This version (04 Nov 2022 19:24) was approved by Doug Mercer.The Previously approved version (26 Jan 2021 15:22) is available.Diff

Activity: Optocouplers:


In this activity you will construct an optocoupler from an infra-red LED and an NPN photo transistor. You will investigate the operation of an optocoupler based analog isolation amplifier


As in all the ALM labs we use the following terminology when referring to the connections to the M1000 connector and configuring the hardware. The green shaded rectangles indicate connections to the M1000 analog I/O connector. The analog I/O channel pins are referred to as CA and CB. When configured to force voltage / measure current –V is added as in CA-V or when configured to force current / measure voltage –I is added as in CA-I. When a channel is configured in the high impedance mode to only measure voltage –H is added as CA-H.

Scope traces are similarly referred to by channel and voltage / current. Such as CA-V , CB-V for the voltage waveforms and CA-I , CB-I for the current waveforms.

The NPN transistor Optocoupler


An optocoupler, or optical isolator, is an electronic device designed to transfer electrical signals by light across an electrical isolation barrier between its input and output. The main purpose of an optocoupler is to prevent high voltages or voltage spikes on one side of the barrier from damaging components or interfering with the transmission of signals to the other side. Commercially available optocouplers can withstand input-to-output voltages from 3kV to 10 kV and voltage transients with speeds up to 10 kV/μs. The device consists generally of an infrared LED on one side as the input and a photo-detector such as a photo diode or photo transistor on the other with an electrical isolation barrier in between as shown in figure 1. When the LED is off, that is producing no light, there is no photo current into the base of the transistor and it is off. When the LED has current flowing through it producing light and there is sufficient photo current into the base of the transistor it will turn on. For more in-depth reading on optocouplers see:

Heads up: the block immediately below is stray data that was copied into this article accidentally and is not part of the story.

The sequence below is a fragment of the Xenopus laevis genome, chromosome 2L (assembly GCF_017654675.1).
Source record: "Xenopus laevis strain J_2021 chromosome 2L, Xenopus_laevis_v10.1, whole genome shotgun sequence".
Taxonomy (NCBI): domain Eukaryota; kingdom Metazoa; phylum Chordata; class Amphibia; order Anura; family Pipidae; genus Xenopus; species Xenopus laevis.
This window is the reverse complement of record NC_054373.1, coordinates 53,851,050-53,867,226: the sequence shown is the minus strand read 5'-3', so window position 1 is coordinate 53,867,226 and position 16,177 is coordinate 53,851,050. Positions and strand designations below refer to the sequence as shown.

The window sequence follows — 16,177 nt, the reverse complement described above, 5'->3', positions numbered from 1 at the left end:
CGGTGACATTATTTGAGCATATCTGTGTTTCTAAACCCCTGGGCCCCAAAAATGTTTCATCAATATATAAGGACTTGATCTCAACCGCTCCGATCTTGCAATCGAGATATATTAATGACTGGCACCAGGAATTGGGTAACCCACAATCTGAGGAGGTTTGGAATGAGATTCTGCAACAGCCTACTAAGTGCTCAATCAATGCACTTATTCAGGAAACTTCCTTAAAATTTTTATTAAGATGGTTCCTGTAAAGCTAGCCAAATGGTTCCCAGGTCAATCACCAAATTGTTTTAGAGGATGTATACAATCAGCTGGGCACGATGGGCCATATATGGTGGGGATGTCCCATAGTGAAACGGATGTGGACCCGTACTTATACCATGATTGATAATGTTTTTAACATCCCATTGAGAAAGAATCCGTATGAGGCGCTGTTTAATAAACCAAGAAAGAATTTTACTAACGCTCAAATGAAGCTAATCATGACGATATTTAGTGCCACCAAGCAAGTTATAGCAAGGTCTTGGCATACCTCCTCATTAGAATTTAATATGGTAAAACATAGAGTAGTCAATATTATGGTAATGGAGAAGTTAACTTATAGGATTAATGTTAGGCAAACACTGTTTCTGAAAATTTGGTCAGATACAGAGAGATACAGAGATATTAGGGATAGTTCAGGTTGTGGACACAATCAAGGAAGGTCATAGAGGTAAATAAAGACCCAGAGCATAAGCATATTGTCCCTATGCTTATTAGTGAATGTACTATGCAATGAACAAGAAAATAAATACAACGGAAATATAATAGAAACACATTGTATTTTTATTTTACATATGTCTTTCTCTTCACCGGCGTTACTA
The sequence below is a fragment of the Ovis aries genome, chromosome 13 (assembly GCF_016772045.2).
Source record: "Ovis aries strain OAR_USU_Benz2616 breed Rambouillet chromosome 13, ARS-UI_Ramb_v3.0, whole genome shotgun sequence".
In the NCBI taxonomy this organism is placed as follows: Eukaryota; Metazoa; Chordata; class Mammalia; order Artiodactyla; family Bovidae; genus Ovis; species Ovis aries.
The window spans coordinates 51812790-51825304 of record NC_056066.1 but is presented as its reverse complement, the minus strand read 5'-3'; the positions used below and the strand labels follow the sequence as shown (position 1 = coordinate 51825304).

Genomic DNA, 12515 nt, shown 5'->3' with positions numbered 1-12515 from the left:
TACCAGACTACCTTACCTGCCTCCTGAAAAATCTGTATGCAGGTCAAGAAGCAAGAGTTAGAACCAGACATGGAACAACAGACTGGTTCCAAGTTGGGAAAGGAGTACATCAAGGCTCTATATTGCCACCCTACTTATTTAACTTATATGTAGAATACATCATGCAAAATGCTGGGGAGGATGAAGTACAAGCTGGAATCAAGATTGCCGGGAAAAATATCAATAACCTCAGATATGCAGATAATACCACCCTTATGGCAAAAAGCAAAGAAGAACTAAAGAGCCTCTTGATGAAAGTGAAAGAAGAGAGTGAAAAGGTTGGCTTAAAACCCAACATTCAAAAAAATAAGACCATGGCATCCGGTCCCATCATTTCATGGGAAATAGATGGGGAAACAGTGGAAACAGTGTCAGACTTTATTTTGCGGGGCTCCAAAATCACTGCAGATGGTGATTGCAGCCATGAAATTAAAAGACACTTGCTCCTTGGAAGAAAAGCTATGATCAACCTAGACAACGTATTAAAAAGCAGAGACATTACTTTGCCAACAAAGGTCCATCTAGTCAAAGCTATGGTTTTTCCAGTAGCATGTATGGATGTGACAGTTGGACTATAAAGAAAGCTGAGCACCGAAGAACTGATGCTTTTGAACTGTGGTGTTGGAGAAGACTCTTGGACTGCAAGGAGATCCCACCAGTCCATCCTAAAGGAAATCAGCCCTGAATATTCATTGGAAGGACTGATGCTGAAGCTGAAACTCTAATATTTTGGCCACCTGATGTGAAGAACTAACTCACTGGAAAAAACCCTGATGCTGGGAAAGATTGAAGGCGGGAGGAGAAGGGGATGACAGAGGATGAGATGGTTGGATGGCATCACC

Figure 1 NPN transistor Optocoupler

Note that in all of the experiments you will do with the ALM1000 hardware the emitter ( or collector ) of the photo transistor will be connected ( or referenced ) to the ground and power terminals. This is done for measurement convenience but the photo transistor terminals can in fact be connected anywhere providing many hundreds or even thousands of volts of isolation.


The first step in this activity is to construct your own optocoupler using the infra-red LED and NPN photo transistor supplied with the ADALP2000 Analog Parts Kit. There are two black plastic devices in the kit that look almost exactly the same. One is the photo transistor and the other is a photo diode. The one with the slightly shorter leads should be the photo transistor. If you have a DMM with a diode test function handy you can verify which is the photo diode and which is the photo transistor ( the photo diode will conduct in one direction and the photo transistor will not conduct in either direction ). If you are not using the Parts Kit for these lab activities similar devices may be substituted but your results may vary depending on the components used.

QED-123 Infrared LED

QSD123 Infrared Transistor

First bend the leads of both the LED and photo transistor 90 degrees so that when inserted into the solder-less breadboard they are facing each other and are at the same level. Too keep them properly aligned and to keep out stray ambient light it is best to use a short length of tubing ( a half inch length cut from a ball point pen barrel is a good option ) or black electrical tape cut to the appropriate width to wrap around the combined LED and photo transistor as indicated below.


ADALM1000 hardware module ( with ALICE desktop software )
Solder-less breadboard
Jumper wires
2 – 2.2 KΩ resistors
1 – single rail-to-rail op-amp AD8541 ( or AD8542 dual )


On your solder-less breadboard construct the circuit shown in figure 2. Notice that the NPN photo transistor is configured as a current sink with its emitter connected to ground. Note that the longer of the two leads on the photo transistor is the collector. Note that the shorter of the two LED leads is connected to ground. Double check the component datasheets to make sure you have made the correct connections. As a way to check if you have the LED polarity correct you can use channel B (in Hi-Z mode) to observe the voltage across the LED. It should only swing to less than 1 V and not follow channel A exactly.